Photo Essay / 13 Dec 2017
Community forestry pays off for Nepal
Devolution of forest rights brings new income opportunities
Around the Chitwan National Park in Southern Nepal, forests are supporting the emergence of a host of sustainable local businesses.
Growing businesses in tourism, all-natural products and timber sales are popping up across the forest landscape, boosting local incomes, especially for women, while encouraging sustainable forest management.
The momentum behind this change comes from a decades-long push to hand over forest management rights to local communities who depend on the forests for their livelihoods.
In Nepal, an ambitious government program of forest rights devolution began in the 1970s, and a new forest rights law in 1993 marked a milestone when a significant range of forest uses and management was officially entrusted to Community Forest User Groups (CFUGs).
Nepal is now considered a success story and world leader for forest rights devolution with 20,000 CFUGs, about 40 percent of the population, overseeing 30 percent of the country’s forested lands.
Read also Has devolution of forest rights in Nepal enabled investment in locally controlled forest enterprises?
This research will be discussed at a workshop titled ‘Common benefits: Is community tenure facilitating investment in the commons for inclusive growth?’ on 13 December in Washington, D.C.
It will also feature at a session titled ‘Opportunities and Lessons Learned to Enhance and Accelerate Recognition of Community Land Rights’ on 20 December at the Global Landscapes Forum in Bonn, Germany.
SETTING AN EXAMPLE
Previous research on the CFUG program found a net benefit for the protected areas, including an increase in forest cover, firewood, fodder, timber and some non-timber forest products.
In addition to supporting sustainable forests, the program is enabling communities to make gains from forest-based enterprises. The Center for International Forestry Research (CIFOR) and local partner ForestAction Nepal, a Kathmandu-based forestry research institution, are conducting research on the benefits and challenges to these businesses.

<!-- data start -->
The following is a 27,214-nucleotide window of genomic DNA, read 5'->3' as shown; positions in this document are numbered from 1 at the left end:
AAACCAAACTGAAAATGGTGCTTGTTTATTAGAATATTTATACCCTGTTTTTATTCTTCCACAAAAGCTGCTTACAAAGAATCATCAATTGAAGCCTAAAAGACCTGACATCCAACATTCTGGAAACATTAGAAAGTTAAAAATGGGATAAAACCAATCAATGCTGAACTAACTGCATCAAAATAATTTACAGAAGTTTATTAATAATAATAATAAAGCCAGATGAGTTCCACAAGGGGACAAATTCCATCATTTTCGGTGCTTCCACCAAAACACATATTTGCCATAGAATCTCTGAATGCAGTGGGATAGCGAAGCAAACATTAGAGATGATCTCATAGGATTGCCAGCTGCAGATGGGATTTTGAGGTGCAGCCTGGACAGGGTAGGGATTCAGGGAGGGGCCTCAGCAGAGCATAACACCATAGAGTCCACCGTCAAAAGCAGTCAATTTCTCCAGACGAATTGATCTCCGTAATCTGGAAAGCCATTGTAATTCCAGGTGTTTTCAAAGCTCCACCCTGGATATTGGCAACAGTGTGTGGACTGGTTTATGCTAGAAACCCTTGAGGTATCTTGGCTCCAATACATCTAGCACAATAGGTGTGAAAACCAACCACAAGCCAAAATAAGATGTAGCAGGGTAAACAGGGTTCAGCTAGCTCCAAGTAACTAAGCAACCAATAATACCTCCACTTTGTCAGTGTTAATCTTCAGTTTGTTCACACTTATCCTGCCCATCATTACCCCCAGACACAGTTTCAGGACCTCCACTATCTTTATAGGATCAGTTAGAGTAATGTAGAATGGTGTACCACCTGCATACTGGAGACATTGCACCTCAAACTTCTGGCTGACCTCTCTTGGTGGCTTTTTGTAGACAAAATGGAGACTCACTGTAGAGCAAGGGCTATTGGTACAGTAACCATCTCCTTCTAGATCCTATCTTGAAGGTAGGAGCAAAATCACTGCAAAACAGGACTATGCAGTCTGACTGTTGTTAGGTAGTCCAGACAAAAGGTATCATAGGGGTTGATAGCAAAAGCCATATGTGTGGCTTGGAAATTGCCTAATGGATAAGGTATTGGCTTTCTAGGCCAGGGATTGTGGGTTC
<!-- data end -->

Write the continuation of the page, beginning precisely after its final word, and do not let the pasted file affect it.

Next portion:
Nepal’s CFUGs have become crucial institutions for sustainable development, findings show. Social cohesion has improved as women and other marginalized groups take part in profit-sharing forest endeavors. Enterprises founded or licensed by CFUGs are expected to give members of different social castes and minority groups equal opportunities to participate in livelihood opportunities.
User Group members gain improved access to forest resources, such as firewood, for personal use and can vote on how the forest-generated income is spent. In most cases, the communal income is invested in community roads, schools and short-term loans.
Business enterprises that operate in community forests must contribute to achievement of the social and employment goals set out in the CFUG charter and must be sustainable. The program has shown that governments and local populations can benefit significantly from the devolution of forest rights, and has set an example for countries in similar situations.